Americans do not like their government, and given all that’s happening—the sequester, the looming fiscal cliff, the near-record levels of political polarization—you can’t really blame us. A recent Pew poll found that just 28% of Americans trust the government in Washington, a figure that’s been mostly declining throughout the last decade.
But here’s a fact that you might not expect. For all the angst directed at Washington, Americans retain surprisingly high levels of affection towards their city or town governments. A Gallup poll from late last year found that 74% of Americans say they trust their local government—a figure that has remained high for years, even as Washington has grown more and more dysfunctional. There are a lot for reasons for that discrepancy. Towns and cities tend to be more politically homogenous than the country as a whole—think of the political makeup of liberal Austin versus conservative Salt Lake City—so we’re likely to feel more in tune with local democracy than we do with our national one. But there’s also the reality that local governments have to be problem solvers—they literally have to take out the trash—and that can force them to be innovative in a way that Washington simply isn’t.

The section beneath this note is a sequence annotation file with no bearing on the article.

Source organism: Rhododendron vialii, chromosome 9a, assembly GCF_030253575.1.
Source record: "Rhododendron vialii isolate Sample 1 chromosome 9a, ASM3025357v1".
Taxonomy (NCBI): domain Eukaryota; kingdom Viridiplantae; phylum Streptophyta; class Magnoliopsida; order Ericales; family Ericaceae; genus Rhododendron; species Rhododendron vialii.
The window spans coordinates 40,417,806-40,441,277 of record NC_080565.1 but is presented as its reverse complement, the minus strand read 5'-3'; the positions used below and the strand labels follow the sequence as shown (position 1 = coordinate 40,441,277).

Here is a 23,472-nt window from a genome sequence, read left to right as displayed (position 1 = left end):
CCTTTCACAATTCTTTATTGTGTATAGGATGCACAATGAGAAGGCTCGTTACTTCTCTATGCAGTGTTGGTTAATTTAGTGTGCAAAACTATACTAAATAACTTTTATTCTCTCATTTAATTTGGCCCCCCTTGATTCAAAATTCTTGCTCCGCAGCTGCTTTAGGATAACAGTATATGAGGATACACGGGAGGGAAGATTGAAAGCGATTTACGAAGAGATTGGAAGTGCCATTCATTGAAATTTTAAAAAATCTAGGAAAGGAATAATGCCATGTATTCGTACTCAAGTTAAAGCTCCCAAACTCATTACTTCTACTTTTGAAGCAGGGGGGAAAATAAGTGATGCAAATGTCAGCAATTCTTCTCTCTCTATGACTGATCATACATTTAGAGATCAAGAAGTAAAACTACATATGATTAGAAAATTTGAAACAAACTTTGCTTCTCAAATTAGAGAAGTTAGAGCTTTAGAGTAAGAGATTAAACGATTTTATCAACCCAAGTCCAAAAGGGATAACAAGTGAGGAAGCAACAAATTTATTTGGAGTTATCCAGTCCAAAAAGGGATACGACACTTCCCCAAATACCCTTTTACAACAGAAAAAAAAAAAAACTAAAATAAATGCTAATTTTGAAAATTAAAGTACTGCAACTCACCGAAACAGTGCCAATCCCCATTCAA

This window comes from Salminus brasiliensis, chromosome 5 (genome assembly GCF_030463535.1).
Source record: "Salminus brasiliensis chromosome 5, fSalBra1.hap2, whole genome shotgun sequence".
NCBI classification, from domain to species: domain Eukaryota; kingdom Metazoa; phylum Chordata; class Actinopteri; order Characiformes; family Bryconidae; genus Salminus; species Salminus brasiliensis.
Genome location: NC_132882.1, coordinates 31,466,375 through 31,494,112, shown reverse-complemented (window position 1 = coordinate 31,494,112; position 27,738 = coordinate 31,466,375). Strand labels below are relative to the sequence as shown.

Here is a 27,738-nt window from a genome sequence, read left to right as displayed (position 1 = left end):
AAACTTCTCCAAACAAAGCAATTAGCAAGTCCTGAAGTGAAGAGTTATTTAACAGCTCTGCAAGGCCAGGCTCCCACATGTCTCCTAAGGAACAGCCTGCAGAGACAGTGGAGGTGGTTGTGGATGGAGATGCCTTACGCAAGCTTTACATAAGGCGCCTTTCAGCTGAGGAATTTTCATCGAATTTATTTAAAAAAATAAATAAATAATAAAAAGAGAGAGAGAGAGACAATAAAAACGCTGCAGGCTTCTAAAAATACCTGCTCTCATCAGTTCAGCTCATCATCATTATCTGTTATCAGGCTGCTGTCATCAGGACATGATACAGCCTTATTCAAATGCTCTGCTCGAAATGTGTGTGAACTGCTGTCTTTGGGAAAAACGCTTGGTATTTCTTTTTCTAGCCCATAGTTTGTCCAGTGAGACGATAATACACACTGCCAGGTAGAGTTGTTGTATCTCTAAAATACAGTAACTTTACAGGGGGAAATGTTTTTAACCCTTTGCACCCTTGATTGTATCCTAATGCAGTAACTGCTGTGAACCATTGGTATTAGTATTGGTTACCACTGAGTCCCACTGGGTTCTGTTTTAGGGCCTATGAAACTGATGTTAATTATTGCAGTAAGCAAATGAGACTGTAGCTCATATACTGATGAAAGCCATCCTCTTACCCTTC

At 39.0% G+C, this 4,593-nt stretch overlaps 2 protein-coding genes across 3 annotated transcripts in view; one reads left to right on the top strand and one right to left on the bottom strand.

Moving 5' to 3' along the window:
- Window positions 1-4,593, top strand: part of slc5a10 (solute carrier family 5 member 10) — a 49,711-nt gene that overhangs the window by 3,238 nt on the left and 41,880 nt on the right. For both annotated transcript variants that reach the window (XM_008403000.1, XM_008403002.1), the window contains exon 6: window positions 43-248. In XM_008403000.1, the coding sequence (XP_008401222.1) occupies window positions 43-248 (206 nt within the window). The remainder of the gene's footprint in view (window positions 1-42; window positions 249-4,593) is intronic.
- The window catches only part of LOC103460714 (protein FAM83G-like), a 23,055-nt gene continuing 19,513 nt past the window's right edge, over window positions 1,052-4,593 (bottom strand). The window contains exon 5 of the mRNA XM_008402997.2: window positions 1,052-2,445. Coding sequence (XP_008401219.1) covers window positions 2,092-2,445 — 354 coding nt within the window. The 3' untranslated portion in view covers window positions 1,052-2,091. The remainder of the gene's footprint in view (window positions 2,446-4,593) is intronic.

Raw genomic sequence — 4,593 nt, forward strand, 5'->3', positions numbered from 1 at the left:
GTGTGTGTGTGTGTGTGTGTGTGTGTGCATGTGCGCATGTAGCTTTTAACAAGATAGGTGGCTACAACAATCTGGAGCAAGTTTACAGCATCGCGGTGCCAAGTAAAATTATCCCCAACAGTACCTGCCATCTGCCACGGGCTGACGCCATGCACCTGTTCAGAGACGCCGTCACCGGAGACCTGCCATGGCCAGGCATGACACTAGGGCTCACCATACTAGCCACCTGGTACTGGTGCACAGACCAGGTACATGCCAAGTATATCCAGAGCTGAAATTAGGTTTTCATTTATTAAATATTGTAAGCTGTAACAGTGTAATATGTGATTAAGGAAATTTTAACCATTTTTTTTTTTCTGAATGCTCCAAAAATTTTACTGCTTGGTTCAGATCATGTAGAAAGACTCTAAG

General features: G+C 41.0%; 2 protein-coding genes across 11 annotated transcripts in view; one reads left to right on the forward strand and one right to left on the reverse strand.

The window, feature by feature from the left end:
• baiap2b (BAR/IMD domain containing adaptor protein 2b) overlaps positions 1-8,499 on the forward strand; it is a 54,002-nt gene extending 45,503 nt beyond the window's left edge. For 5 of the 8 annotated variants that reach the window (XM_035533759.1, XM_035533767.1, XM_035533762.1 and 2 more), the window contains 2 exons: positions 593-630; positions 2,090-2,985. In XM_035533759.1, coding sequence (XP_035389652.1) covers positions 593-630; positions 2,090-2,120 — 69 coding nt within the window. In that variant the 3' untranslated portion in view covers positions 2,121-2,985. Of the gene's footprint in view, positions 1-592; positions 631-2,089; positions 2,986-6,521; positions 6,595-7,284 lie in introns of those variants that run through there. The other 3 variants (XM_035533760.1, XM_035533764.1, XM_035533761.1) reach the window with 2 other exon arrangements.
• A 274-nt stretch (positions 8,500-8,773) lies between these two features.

I got a chance to see just how innovative City Hall can be—and its limitations—at a panel on smart cities here at the South by Southwest interactive conference in Austin, where the weather is beautiful and the BBQ, if you can survive the lines, is amazing. Rachel Haot, the wunderkind chief digital officer of New York, talked about the way that Gotham has begun to use digital tools to streamline governance and make City Hall quicker and more responsive. Abhi Nemani, the director of strategy at Code for America—a civic-minded startup that lives up to its nickname as the Peace Corps for Geeks—discussed how nimble techies can help even the smallest cities innovate. And Erika Diamond of Recyclebank—a now mature green startup that rewards people for taking green actions, including recycling—addressed the way the private sector can work hand in hand with digitally savvy city governments.
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For New York, embracing the digital is part and parcel of Mayor Michael Bloomberg‘s technocratic, data-driven governing style. (Bloomberg, after all, made his initial fortune by bringing tech to finance, and he rarely seems to be separated from his iPad.) Haot is the city’s first-ever chief digital officer, and much of her time has been spent trying to build the city’s nascent tech sector. But she’s also been able to spearhead initiatives that allow the city to make use of the Internet and social media to make government more nimble on its feet.